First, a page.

Rehab services for addiction are expensive. This isn’t surprising when you consider the intensive medical and therapeutic attention people need during their first difficult days of sobriety. Addiction medicine specialists are generally medical doctors, while M.D. and Ph.D. psychiatrists and psychologists often invest hours each day in patient care at most facilities. Also, the costs of room and board, emergency care, medication, and many other miscellaneous expenses add to the bill a rehab center must charge its residents.
Not all treatment plans are alike, however. Outpatient rehab is significantly cheaper than a live-in residential treatment plan. Attending a day program for 90 days may cost just $5,000 to $10,000, though this isn’t an appropriate choice for every person struggling to get sober. Before you can know for sure what your costs are, it’s helpful to evaluate your specific needs and look for the most affordable options you think can cover them. As a rule, the earlier you start planning to go into rehab, the more affordable it should be.
The first step in paying for rehab is to assess your needs. Different substance addictions call for different treatment approaches. Some detox, for example, can be done at home with little supervision, while coming off of some other substances can be medically dangerous. In the former case, you might be able to stop using at home and attend a day program, while detoxing from some of the more physically dependent substances can only safely be done under direct medical supervision in a well-equipped facility. It’s a good idea to talk with a doctor about detox and early sobriety options for your particular use history.
Social needs also have to be addressed before you decide on a treatment plan. If you can keep sober in your home environment, it may be possible to opt for a less expensive outpatient program that you attend every day for a month rather than paying for an inpatient program that isolates you from the outside world. If, on the other hand, you feel you’re likely to use on the outside, inpatient care may be the only appropriate or helpful option. In that case, the extra cost is worth paying for lasting sobriety.
Nearly 14,000 facilities offer substance abuse treatment in the United States. While they all have some things in common, they also have their differences, and those can be important to both your odds of success and the final cost of treatment. Some programs follow a 12-step model, for instance, which leans heavily on peer counseling and community sponsorship for addicts in recovery. These support groups operate at no cost, and people getting treatment this way are not expected to pay for group sessions.
Other approaches, such as moderated intake and clinical maintenance options, like methadone support, cost money on a continuing basis. It would be wrong to choose an approach based solely on the price rather than on how well it works for treating your addiction, but the cost varies between methods, and this has to be factored in.
Whatever approach you eventually settle on, the subject of payment is inevitable. Fortunately, you may have a lot of options for covering the costs of rehab, since even most insurance companies recognize that treating addiction disorders is less expensive than a lifetime of emergency care. Options most people have to pay for rehab include:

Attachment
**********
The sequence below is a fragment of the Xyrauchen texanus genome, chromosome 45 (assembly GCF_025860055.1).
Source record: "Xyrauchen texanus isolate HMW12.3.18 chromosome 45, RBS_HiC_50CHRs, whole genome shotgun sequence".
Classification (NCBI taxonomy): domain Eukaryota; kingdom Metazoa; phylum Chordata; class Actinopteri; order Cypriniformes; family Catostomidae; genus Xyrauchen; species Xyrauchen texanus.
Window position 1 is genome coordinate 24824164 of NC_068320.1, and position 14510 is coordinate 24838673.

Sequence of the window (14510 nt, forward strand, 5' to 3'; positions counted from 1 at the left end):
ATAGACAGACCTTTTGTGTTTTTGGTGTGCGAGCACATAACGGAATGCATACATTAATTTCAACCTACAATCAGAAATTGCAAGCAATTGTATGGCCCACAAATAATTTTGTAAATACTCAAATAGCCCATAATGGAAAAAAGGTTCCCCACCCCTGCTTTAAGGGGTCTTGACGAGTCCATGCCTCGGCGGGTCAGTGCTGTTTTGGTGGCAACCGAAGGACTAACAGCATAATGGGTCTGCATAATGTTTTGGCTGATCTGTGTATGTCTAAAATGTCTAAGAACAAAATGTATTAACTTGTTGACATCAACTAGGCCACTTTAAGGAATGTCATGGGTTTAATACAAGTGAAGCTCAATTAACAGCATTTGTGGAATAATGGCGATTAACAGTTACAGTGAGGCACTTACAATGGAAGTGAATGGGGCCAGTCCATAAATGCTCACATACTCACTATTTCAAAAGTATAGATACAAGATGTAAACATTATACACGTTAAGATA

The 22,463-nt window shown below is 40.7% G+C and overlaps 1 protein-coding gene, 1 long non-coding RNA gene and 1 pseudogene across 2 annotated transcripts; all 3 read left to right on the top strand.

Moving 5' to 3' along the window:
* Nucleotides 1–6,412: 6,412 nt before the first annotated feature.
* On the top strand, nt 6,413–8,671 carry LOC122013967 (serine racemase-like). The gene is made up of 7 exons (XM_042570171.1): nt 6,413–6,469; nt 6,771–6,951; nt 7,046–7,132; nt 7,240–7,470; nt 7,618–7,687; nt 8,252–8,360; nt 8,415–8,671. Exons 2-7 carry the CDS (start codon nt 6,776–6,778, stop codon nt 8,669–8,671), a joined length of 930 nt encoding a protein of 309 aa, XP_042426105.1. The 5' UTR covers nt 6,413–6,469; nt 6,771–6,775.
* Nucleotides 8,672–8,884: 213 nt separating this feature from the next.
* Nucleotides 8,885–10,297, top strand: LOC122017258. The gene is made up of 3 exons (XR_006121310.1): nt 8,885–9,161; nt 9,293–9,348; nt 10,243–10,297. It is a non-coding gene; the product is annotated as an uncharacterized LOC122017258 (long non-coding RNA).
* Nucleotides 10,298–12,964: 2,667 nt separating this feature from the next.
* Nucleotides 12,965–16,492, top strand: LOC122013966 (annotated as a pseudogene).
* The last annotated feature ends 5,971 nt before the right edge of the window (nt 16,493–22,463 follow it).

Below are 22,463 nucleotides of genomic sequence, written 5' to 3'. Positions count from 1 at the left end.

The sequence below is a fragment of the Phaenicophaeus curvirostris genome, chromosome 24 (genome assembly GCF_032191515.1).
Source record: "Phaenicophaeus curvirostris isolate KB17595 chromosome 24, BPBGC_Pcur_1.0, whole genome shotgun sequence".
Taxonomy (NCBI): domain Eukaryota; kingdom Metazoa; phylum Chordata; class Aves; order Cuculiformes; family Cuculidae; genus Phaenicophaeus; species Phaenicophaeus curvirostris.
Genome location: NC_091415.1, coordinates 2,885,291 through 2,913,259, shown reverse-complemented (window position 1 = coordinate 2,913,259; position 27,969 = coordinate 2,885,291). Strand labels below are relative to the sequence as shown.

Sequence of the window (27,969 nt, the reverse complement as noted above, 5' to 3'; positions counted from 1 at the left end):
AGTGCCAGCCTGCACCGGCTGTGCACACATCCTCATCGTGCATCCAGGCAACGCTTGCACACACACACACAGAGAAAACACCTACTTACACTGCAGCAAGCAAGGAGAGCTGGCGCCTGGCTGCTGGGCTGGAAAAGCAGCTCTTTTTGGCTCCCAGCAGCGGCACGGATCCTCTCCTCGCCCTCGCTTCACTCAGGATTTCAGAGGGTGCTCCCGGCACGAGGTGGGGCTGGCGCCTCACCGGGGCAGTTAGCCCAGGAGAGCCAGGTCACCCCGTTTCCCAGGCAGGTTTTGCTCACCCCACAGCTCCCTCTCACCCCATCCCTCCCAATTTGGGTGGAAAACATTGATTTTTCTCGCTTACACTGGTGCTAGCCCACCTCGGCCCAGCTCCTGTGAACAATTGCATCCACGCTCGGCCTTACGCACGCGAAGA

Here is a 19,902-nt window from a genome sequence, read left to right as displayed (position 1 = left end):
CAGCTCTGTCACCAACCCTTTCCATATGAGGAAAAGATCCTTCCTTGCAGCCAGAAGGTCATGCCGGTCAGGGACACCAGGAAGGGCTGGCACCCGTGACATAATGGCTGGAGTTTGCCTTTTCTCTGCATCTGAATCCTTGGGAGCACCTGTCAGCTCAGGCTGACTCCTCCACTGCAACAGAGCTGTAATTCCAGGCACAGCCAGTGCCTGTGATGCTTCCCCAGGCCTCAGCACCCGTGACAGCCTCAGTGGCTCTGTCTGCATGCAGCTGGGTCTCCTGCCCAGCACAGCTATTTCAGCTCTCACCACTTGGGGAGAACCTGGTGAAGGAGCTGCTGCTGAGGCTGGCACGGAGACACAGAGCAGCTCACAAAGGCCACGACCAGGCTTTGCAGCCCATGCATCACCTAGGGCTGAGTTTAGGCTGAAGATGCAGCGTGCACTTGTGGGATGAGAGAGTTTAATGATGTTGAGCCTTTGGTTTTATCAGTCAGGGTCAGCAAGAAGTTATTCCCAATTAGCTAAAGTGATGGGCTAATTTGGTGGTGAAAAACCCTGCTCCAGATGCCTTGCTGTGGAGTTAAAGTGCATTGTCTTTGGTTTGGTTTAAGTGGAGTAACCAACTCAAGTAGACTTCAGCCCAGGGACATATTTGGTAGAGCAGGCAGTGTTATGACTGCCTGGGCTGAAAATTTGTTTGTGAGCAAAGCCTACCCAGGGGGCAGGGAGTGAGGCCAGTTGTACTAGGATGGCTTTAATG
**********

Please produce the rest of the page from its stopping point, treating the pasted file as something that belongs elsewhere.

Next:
Medicare is the federal health insurance program for seniors and adults with certain disabilities. There’s no specific payment plan option for substance abuse treatment under Medicare, though the services are often paid for as part of normal Medicare coverage. Inpatient care, for example, generally falls under Medicare Part A coverage, while outpatient services are covered under Part B. Medicare Part D (or a Medicare Advantage plan with prescription coverage) can often pay for medications, though some drugs also fall under Part B. It’s best to discuss your plans to get help with a Medicare caseworker who may be able to help you find payment resources within the program.
Medicaid is the low-income health insurance program jointly administered by federal and state governments. Under the 2010 Affordable Care Act, also known as Obamacare, Medicaid must cover all of the basic costs of substance abuse rehab for insured individuals. This includes inpatient care and various medical expenses associated with sober living. Not all providers take Medicaid, however, so your access to treatment may be limited by availability in your area.
Since 2010, private insurance companies in the United States have been required to offer coverage options for substance abuse rehab treatment. While coverage amounts and premiums vary, most insurance providers either publish information about their plans for new enrollees or have customer service workers who can explain coverage limits over the phone. Common items covered under private insurance plans include:
Many employers offer eligible employees various kinds of assistance with drug and alcohol dependency programs. Group insurance plans provided by employers often cover these programs, though they are sometimes managed as separate standalone programs by the business. High-risk, high-stress professions, such as police, fire, and emergency medicine, commonly have preferred provider networks and a designated supervisory employee who can make the necessary arrangements for employees who need help. Some employee assistance programs are anonymous, while others are not. Each assistance plan varies in its details, and it’s helpful to speak with an HR manager who can guarantee confidentiality for you.